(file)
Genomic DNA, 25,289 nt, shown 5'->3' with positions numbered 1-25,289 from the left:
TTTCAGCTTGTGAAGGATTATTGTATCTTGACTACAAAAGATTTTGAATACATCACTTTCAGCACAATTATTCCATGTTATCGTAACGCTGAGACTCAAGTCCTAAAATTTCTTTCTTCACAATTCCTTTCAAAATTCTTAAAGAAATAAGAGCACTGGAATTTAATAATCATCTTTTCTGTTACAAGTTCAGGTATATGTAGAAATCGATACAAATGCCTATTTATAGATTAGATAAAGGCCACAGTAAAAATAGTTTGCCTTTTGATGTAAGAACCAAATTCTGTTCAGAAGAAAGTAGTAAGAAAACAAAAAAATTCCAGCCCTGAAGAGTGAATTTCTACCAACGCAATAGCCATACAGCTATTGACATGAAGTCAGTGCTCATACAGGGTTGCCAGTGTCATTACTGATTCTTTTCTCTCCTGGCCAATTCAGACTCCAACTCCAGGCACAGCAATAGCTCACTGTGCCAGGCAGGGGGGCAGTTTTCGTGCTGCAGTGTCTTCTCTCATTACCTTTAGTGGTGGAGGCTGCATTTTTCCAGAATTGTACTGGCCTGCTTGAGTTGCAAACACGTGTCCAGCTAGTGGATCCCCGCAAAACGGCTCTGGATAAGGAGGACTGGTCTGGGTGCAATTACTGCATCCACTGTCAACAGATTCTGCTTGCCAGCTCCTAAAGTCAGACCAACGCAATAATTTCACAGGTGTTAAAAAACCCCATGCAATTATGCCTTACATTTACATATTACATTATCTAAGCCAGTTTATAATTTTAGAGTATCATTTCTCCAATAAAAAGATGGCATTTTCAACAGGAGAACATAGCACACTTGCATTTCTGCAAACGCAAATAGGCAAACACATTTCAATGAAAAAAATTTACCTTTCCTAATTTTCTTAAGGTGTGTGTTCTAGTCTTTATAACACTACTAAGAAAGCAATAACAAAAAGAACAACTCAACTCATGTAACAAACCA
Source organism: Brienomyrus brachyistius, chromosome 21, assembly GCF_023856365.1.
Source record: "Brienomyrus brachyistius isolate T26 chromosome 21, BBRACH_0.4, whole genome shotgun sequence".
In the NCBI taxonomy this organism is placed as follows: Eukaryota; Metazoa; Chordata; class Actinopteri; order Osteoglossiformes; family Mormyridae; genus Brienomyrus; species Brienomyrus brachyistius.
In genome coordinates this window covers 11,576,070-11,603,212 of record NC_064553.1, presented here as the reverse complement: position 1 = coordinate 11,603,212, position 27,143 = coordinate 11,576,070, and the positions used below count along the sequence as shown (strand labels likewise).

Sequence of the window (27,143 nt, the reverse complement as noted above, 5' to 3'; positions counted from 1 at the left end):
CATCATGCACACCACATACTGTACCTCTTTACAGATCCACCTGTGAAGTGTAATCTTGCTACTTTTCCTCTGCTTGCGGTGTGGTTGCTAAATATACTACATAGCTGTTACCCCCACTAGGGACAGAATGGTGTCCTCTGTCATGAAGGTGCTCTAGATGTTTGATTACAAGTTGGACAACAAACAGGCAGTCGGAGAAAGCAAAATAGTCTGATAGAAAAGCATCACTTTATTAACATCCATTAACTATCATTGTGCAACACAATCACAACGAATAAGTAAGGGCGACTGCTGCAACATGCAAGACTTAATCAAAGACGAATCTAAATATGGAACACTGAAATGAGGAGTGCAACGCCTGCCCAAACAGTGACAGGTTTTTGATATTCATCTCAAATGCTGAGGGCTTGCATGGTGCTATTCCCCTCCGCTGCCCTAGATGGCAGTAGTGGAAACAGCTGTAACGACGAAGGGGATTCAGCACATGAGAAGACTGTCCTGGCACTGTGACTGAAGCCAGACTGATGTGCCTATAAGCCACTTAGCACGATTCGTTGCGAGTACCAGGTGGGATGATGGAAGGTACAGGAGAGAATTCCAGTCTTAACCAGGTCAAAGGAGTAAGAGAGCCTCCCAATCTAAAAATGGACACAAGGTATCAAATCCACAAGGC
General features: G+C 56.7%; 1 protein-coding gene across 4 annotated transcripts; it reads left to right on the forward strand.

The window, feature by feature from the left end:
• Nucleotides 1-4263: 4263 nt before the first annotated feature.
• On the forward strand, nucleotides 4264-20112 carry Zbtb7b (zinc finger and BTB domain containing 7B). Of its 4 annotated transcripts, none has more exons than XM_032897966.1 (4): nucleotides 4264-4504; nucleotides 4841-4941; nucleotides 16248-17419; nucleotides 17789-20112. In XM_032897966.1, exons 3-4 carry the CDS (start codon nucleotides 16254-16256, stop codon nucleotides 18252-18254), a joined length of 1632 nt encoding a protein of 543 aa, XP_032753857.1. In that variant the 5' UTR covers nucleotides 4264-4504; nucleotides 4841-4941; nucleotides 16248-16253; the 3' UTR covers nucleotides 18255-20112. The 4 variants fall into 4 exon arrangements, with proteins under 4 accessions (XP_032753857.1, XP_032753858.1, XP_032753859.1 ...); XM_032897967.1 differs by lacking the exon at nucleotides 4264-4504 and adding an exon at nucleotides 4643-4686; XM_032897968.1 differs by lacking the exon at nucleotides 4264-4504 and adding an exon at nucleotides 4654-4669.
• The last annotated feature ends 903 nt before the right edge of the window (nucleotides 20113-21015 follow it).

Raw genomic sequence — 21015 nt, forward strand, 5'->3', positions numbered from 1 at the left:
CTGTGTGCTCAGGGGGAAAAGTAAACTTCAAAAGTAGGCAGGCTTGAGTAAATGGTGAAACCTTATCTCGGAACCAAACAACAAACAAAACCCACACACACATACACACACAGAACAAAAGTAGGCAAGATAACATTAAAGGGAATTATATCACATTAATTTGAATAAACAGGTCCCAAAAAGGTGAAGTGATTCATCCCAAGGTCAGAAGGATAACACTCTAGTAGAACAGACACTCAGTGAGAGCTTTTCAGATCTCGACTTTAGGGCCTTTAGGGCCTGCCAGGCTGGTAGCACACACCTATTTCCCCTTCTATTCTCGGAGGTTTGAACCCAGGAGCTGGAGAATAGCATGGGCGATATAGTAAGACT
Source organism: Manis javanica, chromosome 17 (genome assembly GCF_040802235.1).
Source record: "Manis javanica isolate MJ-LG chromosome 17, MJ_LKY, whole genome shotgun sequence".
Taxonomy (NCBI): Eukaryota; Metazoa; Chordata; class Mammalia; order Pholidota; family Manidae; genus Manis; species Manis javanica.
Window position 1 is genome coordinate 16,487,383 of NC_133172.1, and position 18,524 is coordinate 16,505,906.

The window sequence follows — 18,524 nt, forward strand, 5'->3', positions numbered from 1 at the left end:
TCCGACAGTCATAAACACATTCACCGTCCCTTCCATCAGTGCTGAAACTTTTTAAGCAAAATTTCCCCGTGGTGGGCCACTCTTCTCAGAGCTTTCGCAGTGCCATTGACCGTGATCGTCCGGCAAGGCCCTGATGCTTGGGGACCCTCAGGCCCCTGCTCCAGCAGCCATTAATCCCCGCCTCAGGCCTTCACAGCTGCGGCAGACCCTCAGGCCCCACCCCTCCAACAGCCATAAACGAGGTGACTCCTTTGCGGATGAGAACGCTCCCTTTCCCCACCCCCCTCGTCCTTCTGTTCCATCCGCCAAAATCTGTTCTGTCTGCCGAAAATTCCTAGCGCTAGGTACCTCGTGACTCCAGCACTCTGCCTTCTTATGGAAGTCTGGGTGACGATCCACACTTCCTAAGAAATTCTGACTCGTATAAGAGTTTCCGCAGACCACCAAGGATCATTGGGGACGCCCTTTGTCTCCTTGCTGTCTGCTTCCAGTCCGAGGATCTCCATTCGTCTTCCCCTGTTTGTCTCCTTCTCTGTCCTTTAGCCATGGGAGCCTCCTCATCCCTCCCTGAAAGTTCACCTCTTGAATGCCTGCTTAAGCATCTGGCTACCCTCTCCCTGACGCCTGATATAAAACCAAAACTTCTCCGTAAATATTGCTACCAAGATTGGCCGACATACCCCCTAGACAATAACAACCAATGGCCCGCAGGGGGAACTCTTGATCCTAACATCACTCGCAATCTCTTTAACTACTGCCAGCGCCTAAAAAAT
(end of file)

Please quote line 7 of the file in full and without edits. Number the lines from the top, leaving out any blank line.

Sequence of the window (27,143 nt, the reverse complement as noted above, 5' to 3'; positions counted from 1 at the left end):